After reading the latest issue of the Wellesley magazine (fall ’16), I couldn’t be more fiercely proud of our alma mater. The inauguration coverage was stellar (“A Joyful Beginning”), and the alumnae profiles in “A Call to Teach” were inspiring. “Tell Me a Story” was a fascinating read (particularly since Susan Meyer is one of my former professors!). And then “For Our Old Ladies”—what a joy. Nothing could more perfectly capture the simple warmth and kindness of the Wellesley network. Thank you for delivering this reminder of Wellesley’s boundless reach and brilliance into my mailbox. I can’t wait for the next issue.
Shloka Ananthanarayanan ’08, New York, N.Y.
Another wonderful Wellesley (fall ’16). Don’t know how you do it time after time! But great job.
Alice Chester Schwartz CE/DS ’79, Needham, Mass.
I just finished reading Catherine Grace’s article about children’s books and Wellesley authors (“Tell Me a Story,” fall ’16) and was surprised to find so many of us! And how interesting it was to read about how different our interests and backgrounds and books are. (I love Snowflake Bentley by Jacqueline Briggs Martin ’66, by the way. Not only are the illustrations beautiful, but the writing is clear and dry but emotive. It is a wonderful science children’s book.)
Thank you to Catherine for her writing, for the care and information she put into the article, and for her celebration of children’s books! Hooray for children’s books and children! And teachers of children’s books! And writers about them!
Molly Bang ’65, Falmouth, Mass.
On Election Night
Regrettably Wellesley mag’s post-election “Hillary victory celebration” party article embarrasses with its parochialism (“A Night to Remember,” fall ’16). Surely holding a gala to cheer the first Wellesley alumna president … sounds divisive in the school body. One imagines Republican-leaning students and faculty sensing they need not attend?That post-facto party sounded gushingly politically correct—but then I’m an alumna Trump supporter. Neither innocent, nor misled, Trumpian voters chose with eyes open: Hillary Rodham Clinton ’69 was the known quantity, having over a decade been a media favorite in news reportage. Trump was “the other” and not tested. So far he’s getting superlative daily press in the Wall Street Journal.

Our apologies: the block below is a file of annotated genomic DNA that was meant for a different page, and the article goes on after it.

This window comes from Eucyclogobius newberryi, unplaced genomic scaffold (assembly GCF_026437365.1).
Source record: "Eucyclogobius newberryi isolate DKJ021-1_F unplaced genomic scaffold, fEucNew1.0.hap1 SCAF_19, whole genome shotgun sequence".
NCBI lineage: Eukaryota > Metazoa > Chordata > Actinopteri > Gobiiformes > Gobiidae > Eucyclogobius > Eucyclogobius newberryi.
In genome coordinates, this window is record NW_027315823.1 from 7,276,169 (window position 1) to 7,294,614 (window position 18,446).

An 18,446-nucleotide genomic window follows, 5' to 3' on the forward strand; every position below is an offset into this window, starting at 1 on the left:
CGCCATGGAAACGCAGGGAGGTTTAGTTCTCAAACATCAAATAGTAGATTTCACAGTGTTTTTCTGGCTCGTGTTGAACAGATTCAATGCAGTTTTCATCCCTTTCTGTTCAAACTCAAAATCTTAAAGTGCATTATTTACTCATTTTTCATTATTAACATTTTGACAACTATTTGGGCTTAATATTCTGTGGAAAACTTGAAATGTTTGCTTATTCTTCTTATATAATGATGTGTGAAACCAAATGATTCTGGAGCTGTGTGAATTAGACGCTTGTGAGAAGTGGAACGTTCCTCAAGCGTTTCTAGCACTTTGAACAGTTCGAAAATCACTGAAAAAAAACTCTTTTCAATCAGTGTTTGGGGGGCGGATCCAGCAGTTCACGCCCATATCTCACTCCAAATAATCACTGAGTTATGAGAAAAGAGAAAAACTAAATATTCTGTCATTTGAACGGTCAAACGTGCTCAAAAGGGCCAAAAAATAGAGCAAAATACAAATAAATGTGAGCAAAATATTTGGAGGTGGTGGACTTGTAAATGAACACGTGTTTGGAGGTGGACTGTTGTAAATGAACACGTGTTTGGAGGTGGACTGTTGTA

What were you thinking, dear editor? Why did you not stop the press, ditch the article, drop the contention—the fight is won. Do the healing thing like, “Some on this campus had hoped a Wellesley grad would be America’s first woman president. That opportunity comes every four years! Today, though, we join the country uniting behind President-elect Donald Trump and wish him and America well.”
Elly Hamilton Sienkiewicz ’64, Washington, D.C.
Hillary on the Back Cover
When I took the fall ’16 issue of Wellesley magazine out of the mailbox and saw the cropped photo of Hillary on the back cover, I cried. But I see it as an unfinished portrait. And I must believe that a full portrait of another woman will—soon—be on a magazine’s front cover. Another woman will make it because Hillary tried; she showed us honor and grit and decency. And intelligence … in spades.
I must also tell you I am awed by what you produced on deadline. Brilliant photography, writing, editing. You are a crack team, Wellesley magazine.
Barbara W. Carlson ’50, Branford, Conn.
Pained but Grateful
My copy of Wellesley (fall ’16) arrived last week. Seeing the picture of Hillary Rodham Clinton ’69 on the back cover took my breath away. It was painful to see, but I am grateful for it. As I wrote to friends, I can tell how big my heart is by the way that it breaks a little more every day. That breaking is going to be the size of my fight once I get some rest. Even as I continue to work every day for a better country and a better world, even as I continue to grieve what almost was, I am grateful to Secretary Clinton for all that she gives to this country and so grateful to Wellesley for all that it has given me and my powerful, wonderful sisters worldwide.
Anne Fernald ’88, South Orange, N.J.
Retooling a Career
I appreciated the article “On the Relaunch Pad” (summer ’16) as 25 years after my graduation, with seven children, a husband, and a farm, I re-entered Wellesley as a grad student at the “Chemistry Institute,” a program organized in the 1960s by Prof. Eleanor Webster to upgrade and retrain women chemists to fill a need, particularly in the field of education. This was a challenge to maintain high academic standards and to catch up in a field that had changed rapidly after World War II, although computers were not yet dominant in the field of education. I believe I received among the last master’s given by Wellesley.
I thoroughly enjoy reading Wellesley magazine and think you are doing a good job.
Betty Paul Dowse ’42/M.A. ’69, Sherborn, Mass.
In the rush to make our delayed press date right after the U.S. presidential election, we neglected to give credit to our wonderful cover illustrator for the fall ’16 issue. He is Aad Goudappel from Rotterdam, in the Netherlands.